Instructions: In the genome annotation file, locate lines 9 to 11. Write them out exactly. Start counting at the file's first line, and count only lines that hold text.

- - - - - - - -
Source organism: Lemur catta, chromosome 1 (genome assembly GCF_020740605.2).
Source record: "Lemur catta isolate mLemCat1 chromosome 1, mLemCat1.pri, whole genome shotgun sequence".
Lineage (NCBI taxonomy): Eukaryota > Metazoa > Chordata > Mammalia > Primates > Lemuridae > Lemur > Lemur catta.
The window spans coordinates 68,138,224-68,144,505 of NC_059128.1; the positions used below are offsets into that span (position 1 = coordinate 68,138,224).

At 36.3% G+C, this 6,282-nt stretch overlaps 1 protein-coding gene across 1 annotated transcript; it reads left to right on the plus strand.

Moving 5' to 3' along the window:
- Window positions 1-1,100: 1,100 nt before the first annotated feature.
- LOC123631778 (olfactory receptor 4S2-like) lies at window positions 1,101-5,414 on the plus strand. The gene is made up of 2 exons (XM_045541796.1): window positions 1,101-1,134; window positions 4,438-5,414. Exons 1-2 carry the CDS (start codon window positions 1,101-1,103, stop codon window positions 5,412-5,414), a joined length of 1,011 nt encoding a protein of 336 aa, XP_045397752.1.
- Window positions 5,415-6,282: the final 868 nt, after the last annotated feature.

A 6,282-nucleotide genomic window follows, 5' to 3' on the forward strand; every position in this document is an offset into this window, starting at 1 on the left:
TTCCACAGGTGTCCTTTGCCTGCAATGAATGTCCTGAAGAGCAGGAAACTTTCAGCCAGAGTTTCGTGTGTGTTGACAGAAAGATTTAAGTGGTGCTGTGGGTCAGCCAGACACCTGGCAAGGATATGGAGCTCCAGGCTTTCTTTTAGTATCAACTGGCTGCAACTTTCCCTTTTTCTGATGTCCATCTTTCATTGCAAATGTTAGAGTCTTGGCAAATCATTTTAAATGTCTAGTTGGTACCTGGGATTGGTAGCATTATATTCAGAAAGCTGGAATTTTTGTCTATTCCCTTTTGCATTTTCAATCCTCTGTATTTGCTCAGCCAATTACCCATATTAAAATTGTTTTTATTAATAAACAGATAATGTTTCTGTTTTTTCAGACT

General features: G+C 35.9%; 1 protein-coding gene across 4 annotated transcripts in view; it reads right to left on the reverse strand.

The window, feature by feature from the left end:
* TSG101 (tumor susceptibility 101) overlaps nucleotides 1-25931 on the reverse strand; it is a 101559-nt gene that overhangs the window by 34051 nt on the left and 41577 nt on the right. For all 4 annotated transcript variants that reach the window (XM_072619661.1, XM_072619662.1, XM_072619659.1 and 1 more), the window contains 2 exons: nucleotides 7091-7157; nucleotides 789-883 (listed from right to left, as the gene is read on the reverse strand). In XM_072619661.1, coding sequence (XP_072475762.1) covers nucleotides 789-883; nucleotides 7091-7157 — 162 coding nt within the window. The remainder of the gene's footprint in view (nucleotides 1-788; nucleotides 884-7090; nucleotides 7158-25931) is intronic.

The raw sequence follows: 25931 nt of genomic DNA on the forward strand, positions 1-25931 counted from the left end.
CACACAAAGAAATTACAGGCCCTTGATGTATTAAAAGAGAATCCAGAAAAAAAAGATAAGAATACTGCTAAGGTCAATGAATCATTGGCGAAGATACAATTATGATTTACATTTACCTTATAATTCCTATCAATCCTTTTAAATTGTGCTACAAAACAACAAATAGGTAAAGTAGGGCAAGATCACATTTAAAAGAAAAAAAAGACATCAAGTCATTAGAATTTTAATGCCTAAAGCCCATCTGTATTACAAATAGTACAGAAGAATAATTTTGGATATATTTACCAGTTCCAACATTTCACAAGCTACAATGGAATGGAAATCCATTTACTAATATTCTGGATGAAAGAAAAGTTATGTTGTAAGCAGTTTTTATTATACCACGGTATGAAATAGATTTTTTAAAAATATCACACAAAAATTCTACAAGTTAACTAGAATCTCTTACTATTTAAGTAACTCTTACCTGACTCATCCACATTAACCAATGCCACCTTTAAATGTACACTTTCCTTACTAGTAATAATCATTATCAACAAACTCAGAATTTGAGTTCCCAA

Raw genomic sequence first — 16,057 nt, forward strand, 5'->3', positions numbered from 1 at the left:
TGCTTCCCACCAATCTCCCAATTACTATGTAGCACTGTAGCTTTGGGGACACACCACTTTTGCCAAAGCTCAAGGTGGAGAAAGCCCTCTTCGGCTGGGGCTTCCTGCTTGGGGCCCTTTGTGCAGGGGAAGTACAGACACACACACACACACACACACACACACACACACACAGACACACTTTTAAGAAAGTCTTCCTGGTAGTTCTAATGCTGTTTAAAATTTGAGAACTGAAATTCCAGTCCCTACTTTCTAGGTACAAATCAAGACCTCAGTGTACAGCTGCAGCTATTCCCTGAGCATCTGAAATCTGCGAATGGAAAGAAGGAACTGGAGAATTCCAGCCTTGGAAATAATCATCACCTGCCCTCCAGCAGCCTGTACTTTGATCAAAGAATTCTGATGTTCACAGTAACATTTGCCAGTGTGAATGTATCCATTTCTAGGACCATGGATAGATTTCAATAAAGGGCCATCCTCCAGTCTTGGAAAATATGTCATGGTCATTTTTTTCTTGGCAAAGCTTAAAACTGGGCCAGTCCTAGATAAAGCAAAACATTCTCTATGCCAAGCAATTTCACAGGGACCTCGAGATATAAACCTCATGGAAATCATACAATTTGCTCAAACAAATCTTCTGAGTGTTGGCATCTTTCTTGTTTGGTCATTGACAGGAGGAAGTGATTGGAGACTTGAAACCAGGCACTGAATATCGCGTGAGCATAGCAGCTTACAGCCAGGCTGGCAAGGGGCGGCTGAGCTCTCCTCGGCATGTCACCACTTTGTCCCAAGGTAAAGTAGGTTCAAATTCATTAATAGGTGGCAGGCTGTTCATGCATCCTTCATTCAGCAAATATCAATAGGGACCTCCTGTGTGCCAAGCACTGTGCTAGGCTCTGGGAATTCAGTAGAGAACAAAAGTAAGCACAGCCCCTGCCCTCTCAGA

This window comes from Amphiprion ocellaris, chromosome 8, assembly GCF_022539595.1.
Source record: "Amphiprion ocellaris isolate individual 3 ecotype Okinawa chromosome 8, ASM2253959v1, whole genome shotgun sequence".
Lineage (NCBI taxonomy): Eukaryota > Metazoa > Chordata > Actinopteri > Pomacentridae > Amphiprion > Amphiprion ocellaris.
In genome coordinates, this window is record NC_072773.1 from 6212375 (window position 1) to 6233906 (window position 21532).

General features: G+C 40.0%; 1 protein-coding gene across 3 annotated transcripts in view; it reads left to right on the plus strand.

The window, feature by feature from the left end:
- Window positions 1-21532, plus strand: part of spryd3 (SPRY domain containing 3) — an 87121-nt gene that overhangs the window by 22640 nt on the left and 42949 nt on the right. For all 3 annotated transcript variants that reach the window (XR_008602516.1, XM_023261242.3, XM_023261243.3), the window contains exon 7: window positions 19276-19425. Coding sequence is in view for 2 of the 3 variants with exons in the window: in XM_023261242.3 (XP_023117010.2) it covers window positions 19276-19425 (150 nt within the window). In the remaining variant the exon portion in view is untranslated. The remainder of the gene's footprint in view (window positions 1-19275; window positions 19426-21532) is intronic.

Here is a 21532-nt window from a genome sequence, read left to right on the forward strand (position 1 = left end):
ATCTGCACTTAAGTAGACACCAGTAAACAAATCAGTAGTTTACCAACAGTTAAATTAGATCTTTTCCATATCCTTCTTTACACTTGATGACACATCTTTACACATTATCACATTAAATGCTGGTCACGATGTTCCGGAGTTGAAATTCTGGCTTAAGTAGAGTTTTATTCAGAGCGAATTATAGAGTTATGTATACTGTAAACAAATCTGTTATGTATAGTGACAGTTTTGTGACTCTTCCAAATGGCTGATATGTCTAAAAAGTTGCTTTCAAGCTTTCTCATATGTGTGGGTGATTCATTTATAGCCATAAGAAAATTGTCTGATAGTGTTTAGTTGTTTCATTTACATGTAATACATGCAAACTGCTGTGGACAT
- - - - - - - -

- Window positions 5,415-6,282: the final 868 nt, after the last annotated feature.

A 6,282-nucleotide genomic window follows, 5' to 3' on the forward strand; every position in this document is an offset into this window, starting at 1 on the left:
TTCCACAGGTGTCCTTTGCCTGCAATGAATGTCCTGAAGAGCAGGAAACTTTCAGCCAGAGTTTCGTGTGTGTTGACAGAAAGATTTAAGTGGTGCTGTGGGTCAGCCAGACACCTGGCAAGGATATGGAGCTCCAGGCTTTCTTTTAGTATCAACTGGCTGCAACTTTCCCTTTTTCTGATGTCCATCTTTCATTGCAAATGTTAGAGTCTTGGCAAATCATTTTAAATGTCTAGTTGGTACCTGGGATTGGTAGCATTATATTCAGAAAGCTGGAATTTTTGTCTATTCCCTTTTGCATTTTCAATCCTCTGTATTTGCTCAGCCAATTACCCATATTAAAATTGTTTTTATTAATAAACAGATAATGTTTCTGTTTTTTCAGACT